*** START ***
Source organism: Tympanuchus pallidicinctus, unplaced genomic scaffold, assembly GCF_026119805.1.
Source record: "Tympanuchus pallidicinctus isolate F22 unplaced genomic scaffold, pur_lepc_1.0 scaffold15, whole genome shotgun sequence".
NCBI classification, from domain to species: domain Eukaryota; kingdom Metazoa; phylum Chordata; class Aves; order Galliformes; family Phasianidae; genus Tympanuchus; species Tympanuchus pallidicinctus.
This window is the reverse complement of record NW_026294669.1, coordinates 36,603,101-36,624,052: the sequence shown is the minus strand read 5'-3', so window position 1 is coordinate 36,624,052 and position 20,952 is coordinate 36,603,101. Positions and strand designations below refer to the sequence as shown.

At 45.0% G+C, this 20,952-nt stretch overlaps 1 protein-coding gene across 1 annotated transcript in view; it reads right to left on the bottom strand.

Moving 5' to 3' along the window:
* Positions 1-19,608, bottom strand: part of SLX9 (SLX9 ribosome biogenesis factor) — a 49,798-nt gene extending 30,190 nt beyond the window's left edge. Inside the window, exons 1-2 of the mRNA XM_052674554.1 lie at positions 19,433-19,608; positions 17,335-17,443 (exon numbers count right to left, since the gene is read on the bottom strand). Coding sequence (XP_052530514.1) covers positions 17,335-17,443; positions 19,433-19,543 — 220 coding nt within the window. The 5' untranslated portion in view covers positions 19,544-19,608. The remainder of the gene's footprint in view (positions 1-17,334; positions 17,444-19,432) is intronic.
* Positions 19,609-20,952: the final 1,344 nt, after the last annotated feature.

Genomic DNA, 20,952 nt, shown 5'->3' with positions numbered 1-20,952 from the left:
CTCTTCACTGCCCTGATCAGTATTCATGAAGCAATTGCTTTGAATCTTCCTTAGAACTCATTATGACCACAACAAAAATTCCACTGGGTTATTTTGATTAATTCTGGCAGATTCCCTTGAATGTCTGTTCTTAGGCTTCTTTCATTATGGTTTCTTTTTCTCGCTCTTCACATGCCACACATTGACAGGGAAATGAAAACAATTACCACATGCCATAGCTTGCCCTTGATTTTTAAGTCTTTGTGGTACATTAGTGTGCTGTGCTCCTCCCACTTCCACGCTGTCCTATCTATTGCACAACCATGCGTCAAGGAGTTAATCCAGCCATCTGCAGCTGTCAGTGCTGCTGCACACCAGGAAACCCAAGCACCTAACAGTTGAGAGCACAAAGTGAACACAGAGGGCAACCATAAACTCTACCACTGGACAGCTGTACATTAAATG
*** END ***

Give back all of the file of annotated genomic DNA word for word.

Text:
Source organism: Tympanuchus pallidicinctus, unplaced genomic scaffold, assembly GCF_026119805.1.
Source record: "Tympanuchus pallidicinctus isolate F22 unplaced genomic scaffold, pur_lepc_1.0 scaffold15, whole genome shotgun sequence".
NCBI classification, from domain to species: domain Eukaryota; kingdom Metazoa; phylum Chordata; class Aves; order Galliformes; family Phasianidae; genus Tympanuchus; species Tympanuchus pallidicinctus.
This window is the reverse complement of record NW_026294669.1, coordinates 36,603,101-36,624,052: the sequence shown is the minus strand read 5'-3', so window position 1 is coordinate 36,624,052 and position 20,952 is coordinate 36,603,101. Positions and strand designations below refer to the sequence as shown.

At 45.0% G+C, this 20,952-nt stretch overlaps 1 protein-coding gene across 1 annotated transcript in view; it reads right to left on the bottom strand.

Moving 5' to 3' along the window:
* Positions 1-19,608, bottom strand: part of SLX9 (SLX9 ribosome biogenesis factor) — a 49,798-nt gene extending 30,190 nt beyond the window's left edge. Inside the window, exons 1-2 of the mRNA XM_052674554.1 lie at positions 19,433-19,608; positions 17,335-17,443 (exon numbers count right to left, since the gene is read on the bottom strand). Coding sequence (XP_052530514.1) covers positions 17,335-17,443; positions 19,433-19,543 — 220 coding nt within the window. The 5' untranslated portion in view covers positions 19,544-19,608. The remainder of the gene's footprint in view (positions 1-17,334; positions 17,444-19,432) is intronic.
* Positions 19,609-20,952: the final 1,344 nt, after the last annotated feature.

Genomic DNA, 20,952 nt, shown 5'->3' with positions numbered 1-20,952 from the left:
CTCTTCACTGCCCTGATCAGTATTCATGAAGCAATTGCTTTGAATCTTCCTTAGAACTCATTATGACCACAACAAAAATTCCACTGGGTTATTTTGATTAATTCTGGCAGATTCCCTTGAATGTCTGTTCTTAGGCTTCTTTCATTATGGTTTCTTTTTCTCGCTCTTCACATGCCACACATTGACAGGGAAATGAAAACAATTACCACATGCCATAGCTTGCCCTTGATTTTTAAGTCTTTGTGGTACATTAGTGTGCTGTGCTCCTCCCACTTCCACGCTGTCCTATCTATTGCACAACCATGCGTCAAGGAGTTAATCCAGCCATCTGCAGCTGTCAGTGCTGCTGCACACCAGGAAACCCAAGCACCTAACAGTTGAGAGCACAAAGTGAACACAGAGGGCAACCATAAACTCTACCACTGGACAGCTGTACATTAAATG